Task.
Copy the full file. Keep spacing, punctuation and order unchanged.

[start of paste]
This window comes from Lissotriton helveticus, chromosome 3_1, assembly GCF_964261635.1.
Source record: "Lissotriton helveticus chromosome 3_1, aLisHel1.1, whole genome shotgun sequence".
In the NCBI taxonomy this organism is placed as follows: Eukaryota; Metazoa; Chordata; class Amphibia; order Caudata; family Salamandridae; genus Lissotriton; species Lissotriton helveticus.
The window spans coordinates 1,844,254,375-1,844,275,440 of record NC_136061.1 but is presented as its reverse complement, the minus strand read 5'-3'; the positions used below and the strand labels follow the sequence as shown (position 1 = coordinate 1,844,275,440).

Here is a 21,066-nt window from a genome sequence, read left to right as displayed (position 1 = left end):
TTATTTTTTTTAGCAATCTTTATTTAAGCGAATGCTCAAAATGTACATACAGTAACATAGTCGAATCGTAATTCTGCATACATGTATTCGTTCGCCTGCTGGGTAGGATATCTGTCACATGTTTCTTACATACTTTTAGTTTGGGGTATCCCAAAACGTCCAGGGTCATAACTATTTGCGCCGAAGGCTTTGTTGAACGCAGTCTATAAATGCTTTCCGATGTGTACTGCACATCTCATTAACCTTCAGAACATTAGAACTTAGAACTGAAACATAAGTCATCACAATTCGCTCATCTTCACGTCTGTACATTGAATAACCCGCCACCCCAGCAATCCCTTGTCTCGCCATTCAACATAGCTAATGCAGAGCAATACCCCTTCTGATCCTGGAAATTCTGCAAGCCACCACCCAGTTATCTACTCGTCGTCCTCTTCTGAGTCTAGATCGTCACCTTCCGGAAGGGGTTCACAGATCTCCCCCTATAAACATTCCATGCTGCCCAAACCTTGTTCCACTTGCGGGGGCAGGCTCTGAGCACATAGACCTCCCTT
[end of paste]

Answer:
This window comes from Lissotriton helveticus, chromosome 3_1, assembly GCF_964261635.1.
Source record: "Lissotriton helveticus chromosome 3_1, aLisHel1.1, whole genome shotgun sequence".
In the NCBI taxonomy this organism is placed as follows: Eukaryota; Metazoa; Chordata; class Amphibia; order Caudata; family Salamandridae; genus Lissotriton; species Lissotriton helveticus.
The window spans coordinates 1,844,254,375-1,844,275,440 of record NC_136061.1 but is presented as its reverse complement, the minus strand read 5'-3'; the positions used below and the strand labels follow the sequence as shown (position 1 = coordinate 1,844,275,440).

Here is a 21,066-nt window from a genome sequence, read left to right as displayed (position 1 = left end):
TTATTTTTTTTAGCAATCTTTATTTAAGCGAATGCTCAAAATGTACATACAGTAACATAGTCGAATCGTAATTCTGCATACATGTATTCGTTCGCCTGCTGGGTAGGATATCTGTCACATGTTTCTTACATACTTTTAGTTTGGGGTATCCCAAAACGTCCAGGGTCATAACTATTTGCGCCGAAGGCTTTGTTGAACGCAGTCTATAAATGCTTTCCGATGTGTACTGCACATCTCATTAACCTTCAGAACATTAGAACTTAGAACTGAAACATAAGTCATCACAATTCGCTCATCTTCACGTCTGTACATTGAATAACCCGCCACCCCAGCAATCCCTTGTCTCGCCATTCAACATAGCTAATGCAGAGCAATACCCCTTCTGATCCTGGAAATTCTGCAAGCCACCACCCAGTTATCTACTCGTCGTCCTCTTCTGAGTCTAGATCGTCACCTTCCGGAAGGGGTTCACAGATCTCCCCCTATAAACATTCCATGCTGCCCAAACCTTGTTCCACTTGCGGGGGCAGGCTCTGAGCACATAGACCTCCCTT